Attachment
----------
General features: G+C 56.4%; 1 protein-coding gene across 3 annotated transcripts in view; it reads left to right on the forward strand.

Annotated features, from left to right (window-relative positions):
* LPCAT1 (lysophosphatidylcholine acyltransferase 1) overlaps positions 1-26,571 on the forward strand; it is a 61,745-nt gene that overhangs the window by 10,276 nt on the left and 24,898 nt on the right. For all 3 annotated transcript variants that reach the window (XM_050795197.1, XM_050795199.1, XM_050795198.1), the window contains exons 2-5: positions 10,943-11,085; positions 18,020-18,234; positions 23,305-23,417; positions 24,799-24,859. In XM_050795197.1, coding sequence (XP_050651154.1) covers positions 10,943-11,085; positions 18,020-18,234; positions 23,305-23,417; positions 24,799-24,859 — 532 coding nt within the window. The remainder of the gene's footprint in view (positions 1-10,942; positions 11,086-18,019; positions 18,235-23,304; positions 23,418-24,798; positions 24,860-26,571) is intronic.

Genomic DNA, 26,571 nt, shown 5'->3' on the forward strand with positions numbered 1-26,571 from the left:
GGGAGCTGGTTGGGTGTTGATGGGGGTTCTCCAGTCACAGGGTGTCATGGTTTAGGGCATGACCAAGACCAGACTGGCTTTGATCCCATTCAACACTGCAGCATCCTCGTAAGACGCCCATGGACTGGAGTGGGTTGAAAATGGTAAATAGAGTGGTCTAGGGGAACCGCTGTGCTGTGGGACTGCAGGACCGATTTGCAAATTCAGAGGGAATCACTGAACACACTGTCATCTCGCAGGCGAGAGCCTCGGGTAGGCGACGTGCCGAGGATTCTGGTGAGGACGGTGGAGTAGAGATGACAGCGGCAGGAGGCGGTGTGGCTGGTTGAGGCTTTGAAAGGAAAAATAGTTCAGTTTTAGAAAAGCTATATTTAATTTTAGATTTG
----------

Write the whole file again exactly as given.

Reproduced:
General features: G+C 56.4%; 1 protein-coding gene across 3 annotated transcripts in view; it reads left to right on the forward strand.

Annotated features, from left to right (window-relative positions):
* LPCAT1 (lysophosphatidylcholine acyltransferase 1) overlaps positions 1-26,571 on the forward strand; it is a 61,745-nt gene that overhangs the window by 10,276 nt on the left and 24,898 nt on the right. For all 3 annotated transcript variants that reach the window (XM_050795197.1, XM_050795199.1, XM_050795198.1), the window contains exons 2-5: positions 10,943-11,085; positions 18,020-18,234; positions 23,305-23,417; positions 24,799-24,859. In XM_050795197.1, coding sequence (XP_050651154.1) covers positions 10,943-11,085; positions 18,020-18,234; positions 23,305-23,417; positions 24,799-24,859 — 532 coding nt within the window. The remainder of the gene's footprint in view (positions 1-10,942; positions 11,086-18,019; positions 18,235-23,304; positions 23,418-24,798; positions 24,860-26,571) is intronic.

Genomic DNA, 26,571 nt, shown 5'->3' on the forward strand with positions numbered 1-26,571 from the left:
GGGAGCTGGTTGGGTGTTGATGGGGGTTCTCCAGTCACAGGGTGTCATGGTTTAGGGCATGACCAAGACCAGACTGGCTTTGATCCCATTCAACACTGCAGCATCCTCGTAAGACGCCCATGGACTGGAGTGGGTTGAAAATGGTAAATAGAGTGGTCTAGGGGAACCGCTGTGCTGTGGGACTGCAGGACCGATTTGCAAATTCAGAGGGAATCACTGAACACACTGTCATCTCGCAGGCGAGAGCCTCGGGTAGGCGACGTGCCGAGGATTCTGGTGAGGACGGTGGAGTAGAGATGACAGCGGCAGGAGGCGGTGTGGCTGGTTGAGGCTTTGAAAGGAAAAATAGTTCAGTTTTAGAAAAGCTATATTTAATTTTAGATTTG